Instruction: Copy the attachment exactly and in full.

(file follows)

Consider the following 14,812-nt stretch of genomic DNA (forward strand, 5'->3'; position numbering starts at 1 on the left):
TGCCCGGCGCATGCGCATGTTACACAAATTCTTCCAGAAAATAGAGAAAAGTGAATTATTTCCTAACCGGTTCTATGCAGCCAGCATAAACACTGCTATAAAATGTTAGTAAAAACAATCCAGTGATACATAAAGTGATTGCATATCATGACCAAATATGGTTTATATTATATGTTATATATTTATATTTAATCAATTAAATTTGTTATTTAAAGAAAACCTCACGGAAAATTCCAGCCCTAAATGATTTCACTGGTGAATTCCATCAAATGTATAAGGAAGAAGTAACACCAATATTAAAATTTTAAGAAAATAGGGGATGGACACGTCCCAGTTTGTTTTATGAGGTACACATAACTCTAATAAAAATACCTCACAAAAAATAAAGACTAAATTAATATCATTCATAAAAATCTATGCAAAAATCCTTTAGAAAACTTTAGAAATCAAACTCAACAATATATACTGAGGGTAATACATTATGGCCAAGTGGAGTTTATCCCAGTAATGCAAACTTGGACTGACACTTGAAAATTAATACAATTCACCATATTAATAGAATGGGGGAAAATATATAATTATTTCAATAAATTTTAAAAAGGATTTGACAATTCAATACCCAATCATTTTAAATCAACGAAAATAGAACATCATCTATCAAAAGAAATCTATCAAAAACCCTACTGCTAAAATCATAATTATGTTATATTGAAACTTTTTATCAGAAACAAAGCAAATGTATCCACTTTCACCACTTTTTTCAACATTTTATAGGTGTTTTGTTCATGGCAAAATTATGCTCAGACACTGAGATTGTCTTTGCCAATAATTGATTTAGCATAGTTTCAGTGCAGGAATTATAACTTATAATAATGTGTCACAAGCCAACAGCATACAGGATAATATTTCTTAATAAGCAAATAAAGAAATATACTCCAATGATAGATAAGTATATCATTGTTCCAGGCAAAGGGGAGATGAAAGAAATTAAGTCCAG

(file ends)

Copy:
Consider the following 14,812-nt stretch of genomic DNA (forward strand, 5'->3'; position numbering starts at 1 on the left):
TGCCCGGCGCATGCGCATGTTACACAAATTCTTCCAGAAAATAGAGAAAAGTGAATTATTTCCTAACCGGTTCTATGCAGCCAGCATAAACACTGCTATAAAATGTTAGTAAAAACAATCCAGTGATACATAAAGTGATTGCATATCATGACCAAATATGGTTTATATTATATGTTATATATTTATATTTAATCAATTAAATTTGTTATTTAAAGAAAACCTCACGGAAAATTCCAGCCCTAAATGATTTCACTGGTGAATTCCATCAAATGTATAAGGAAGAAGTAACACCAATATTAAAATTTTAAGAAAATAGGGGATGGACACGTCCCAGTTTGTTTTATGAGGTACACATAACTCTAATAAAAATACCTCACAAAAAATAAAGACTAAATTAATATCATTCATAAAAATCTATGCAAAAATCCTTTAGAAAACTTTAGAAATCAAACTCAACAATATATACTGAGGGTAATACATTATGGCCAAGTGGAGTTTATCCCAGTAATGCAAACTTGGACTGACACTTGAAAATTAATACAATTCACCATATTAATAGAATGGGGGAAAATATATAATTATTTCAATAAATTTTAAAAAGGATTTGACAATTCAATACCCAATCATTTTAAATCAACGAAAATAGAACATCATCTATCAAAAGAAATCTATCAAAAACCCTACTGCTAAAATCATAATTATGTTATATTGAAACTTTTTATCAGAAACAAAGCAAATGTATCCACTTTCACCACTTTTTTCAACATTTTATAGGTGTTTTGTTCATGGCAAAATTATGCTCAGACACTGAGATTGTCTTTGCCAATAATTGATTTAGCATAGTTTCAGTGCAGGAATTATAACTTATAATAATGTGTCACAAGCCAACAGCATACAGGATAATATTTCTTAATAAGCAAATAAAGAAATATACTCCAATGATAGATAAGTATATCATTGTTCCAGGCAAAGGGGAGATGAAAGAAATTAAGTCCAG